ASI looks to update, enforce campus smoking policy

ASI looks to update, enforce campus smoking policy

Maikalina Madali

Members of the Associated Students Inc. board are hoping to crack down on the on-campus smoking policy by advocating for a task force to enforce the current policy.

“I created legislation brought to the board that recommends President Gonzalez to create a task force to review the current smoking policy, improve clarity of the policy, further assist compliance with the policy and minimize exposure to secondhand smoke,” said ASI Vice President of Academic Affairs Monica Cortez.

Cortez, who was elected as the future ASI president, is determined to follow through with the points they focused on.

Sacramento State’s smoking policy was last updated in November 2008. Cortez said one of the factors poorly enforced is the prohibition of smoking on major walkways throughout campus and within 20 feet of any building.

“After we passed it, several of our board members (started) working with students, faculty and the administration to make sure that this task force is filled and to ensure that we have student representation,” Cortez said.

As of now, the main goal is to first accurately enforce the current policy and, later, implement a new task force completely dedicated to the practice.

The policy also states the university will clearly display signs at the appropriate locations to notify students smoking is prohibited. However, it also installed ashtrays and other smoking litter appliances beyond 20 feet of the buildings.

“I like the smoking policy on campus right now,” said Alan Vang, senior business major. “I think it’s pretty reasonable and isn’t too harsh.”

There has been talk of eventually revising the policy to establish a smoke-free campus.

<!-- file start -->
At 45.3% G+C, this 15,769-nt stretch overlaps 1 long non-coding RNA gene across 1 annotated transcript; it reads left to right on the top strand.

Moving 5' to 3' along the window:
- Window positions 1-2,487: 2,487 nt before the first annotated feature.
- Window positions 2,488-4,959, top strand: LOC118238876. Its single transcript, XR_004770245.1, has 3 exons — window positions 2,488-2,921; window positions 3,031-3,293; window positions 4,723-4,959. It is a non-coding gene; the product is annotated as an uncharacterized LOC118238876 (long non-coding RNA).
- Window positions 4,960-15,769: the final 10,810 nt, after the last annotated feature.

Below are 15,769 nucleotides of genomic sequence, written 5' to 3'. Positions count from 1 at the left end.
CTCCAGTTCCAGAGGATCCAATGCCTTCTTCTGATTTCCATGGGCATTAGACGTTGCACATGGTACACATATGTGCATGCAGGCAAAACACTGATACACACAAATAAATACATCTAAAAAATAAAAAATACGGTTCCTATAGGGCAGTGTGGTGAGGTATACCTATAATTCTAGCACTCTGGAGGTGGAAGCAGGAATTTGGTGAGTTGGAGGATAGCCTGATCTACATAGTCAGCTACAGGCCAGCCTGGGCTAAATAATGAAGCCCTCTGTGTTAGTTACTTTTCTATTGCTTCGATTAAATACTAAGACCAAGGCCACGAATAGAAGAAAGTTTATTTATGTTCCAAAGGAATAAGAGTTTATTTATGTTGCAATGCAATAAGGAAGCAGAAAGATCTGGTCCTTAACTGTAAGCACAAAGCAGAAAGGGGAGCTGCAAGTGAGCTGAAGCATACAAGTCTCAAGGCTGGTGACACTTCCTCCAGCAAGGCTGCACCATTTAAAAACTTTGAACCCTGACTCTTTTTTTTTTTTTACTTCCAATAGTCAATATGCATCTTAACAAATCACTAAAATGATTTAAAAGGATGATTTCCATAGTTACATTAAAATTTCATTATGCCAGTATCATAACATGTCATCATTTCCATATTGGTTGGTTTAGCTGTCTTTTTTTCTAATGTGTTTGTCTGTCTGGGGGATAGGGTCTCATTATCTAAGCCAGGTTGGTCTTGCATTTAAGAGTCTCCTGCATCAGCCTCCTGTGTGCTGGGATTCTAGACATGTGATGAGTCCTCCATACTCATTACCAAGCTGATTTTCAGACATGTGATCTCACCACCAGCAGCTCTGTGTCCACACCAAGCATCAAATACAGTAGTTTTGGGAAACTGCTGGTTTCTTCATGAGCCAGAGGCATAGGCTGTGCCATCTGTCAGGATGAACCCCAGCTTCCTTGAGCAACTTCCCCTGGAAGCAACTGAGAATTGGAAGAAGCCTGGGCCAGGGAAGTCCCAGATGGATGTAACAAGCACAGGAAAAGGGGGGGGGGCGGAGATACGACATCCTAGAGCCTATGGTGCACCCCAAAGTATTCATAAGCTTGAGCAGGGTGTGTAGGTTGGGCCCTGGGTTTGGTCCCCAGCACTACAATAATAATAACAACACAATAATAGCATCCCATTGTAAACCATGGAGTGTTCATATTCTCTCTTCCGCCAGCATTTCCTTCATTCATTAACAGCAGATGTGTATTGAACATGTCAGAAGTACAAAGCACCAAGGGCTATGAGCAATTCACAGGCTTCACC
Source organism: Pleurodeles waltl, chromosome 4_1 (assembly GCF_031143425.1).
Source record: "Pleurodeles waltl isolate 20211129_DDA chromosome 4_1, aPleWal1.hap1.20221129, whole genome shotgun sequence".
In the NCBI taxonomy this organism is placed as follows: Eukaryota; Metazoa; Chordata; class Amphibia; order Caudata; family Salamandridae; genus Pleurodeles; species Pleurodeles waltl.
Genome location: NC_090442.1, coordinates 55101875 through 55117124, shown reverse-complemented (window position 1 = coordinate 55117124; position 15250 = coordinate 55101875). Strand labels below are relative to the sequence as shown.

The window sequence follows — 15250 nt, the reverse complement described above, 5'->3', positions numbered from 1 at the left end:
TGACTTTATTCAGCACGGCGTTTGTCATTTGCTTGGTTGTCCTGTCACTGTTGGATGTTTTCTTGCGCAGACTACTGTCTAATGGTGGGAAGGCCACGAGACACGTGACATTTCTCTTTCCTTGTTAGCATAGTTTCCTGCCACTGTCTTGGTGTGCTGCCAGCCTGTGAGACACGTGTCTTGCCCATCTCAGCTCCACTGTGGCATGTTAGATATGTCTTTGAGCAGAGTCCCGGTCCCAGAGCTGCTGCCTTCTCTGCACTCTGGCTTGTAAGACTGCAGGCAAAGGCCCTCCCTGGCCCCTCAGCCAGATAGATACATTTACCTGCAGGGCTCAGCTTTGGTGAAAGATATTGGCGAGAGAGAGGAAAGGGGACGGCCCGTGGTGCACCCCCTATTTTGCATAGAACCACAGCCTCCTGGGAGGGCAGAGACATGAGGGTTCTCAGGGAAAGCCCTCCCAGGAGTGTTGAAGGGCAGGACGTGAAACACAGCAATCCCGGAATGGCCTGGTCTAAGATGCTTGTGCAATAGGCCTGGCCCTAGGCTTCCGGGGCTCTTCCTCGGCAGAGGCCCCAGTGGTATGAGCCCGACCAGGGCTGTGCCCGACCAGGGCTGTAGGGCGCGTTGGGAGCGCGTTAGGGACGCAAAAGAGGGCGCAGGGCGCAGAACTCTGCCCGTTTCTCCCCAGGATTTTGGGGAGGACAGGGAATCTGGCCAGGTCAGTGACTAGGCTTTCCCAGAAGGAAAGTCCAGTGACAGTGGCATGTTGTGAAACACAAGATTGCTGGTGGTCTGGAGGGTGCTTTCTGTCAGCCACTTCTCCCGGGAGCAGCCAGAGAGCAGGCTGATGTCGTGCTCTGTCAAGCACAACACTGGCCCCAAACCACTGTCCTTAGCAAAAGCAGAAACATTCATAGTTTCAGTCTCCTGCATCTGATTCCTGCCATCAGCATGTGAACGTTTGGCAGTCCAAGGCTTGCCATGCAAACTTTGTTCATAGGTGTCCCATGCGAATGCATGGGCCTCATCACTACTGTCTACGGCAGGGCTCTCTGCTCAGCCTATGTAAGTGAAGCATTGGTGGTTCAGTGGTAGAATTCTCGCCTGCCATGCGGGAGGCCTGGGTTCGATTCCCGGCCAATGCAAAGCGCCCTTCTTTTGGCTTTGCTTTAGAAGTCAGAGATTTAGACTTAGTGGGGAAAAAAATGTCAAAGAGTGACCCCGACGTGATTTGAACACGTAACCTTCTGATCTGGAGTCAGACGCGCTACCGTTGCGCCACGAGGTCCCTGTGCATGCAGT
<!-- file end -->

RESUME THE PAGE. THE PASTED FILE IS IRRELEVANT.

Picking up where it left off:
Cortez said she has sat on the faculty senate and has actively interacted in discussions with faculty about making this hope a reality.

Though Cortez and her team are advocating for the idea, there are many that disagree with the proposal.

“Yes, they have pitched the idea of making campus completely tobacco free. I don’t understand it,” said ASI Vice President of University Affairs Liz Redford, graduate psychology. “If I were to walk around with a smokeless cigarette or have chew in my mouth, that wouldn’t be acceptable even though it isn’t doing harm to anyone around me.”

Redford said she believes implementing that policy would be unfair and unreasonable.

Vang agreed, saying he would not support having a smoke-free campus and knows a number of students who think the same.

“I think that it’s not going to work. People just aren’t going to listen to it,” said Katie Brewer, a junior history major. “I don’t like smoking and it really used to bother me walking through people’s clouds of smoke. I don’t think they should allow it on campus, but then again it is a public campus.”

Although there is talk of it, the idea of a smoke-free campus is not set in stone. For now, the task force will continue to be responsible for keeping people accountable according to the current policy.

“Once I am sworn into office, I plan to stay informed of the decisions that arise from this

task force and bring them to the board as well as keep our student population informed,” Cortez said.

Maikalina Madali can be reached at [email protected]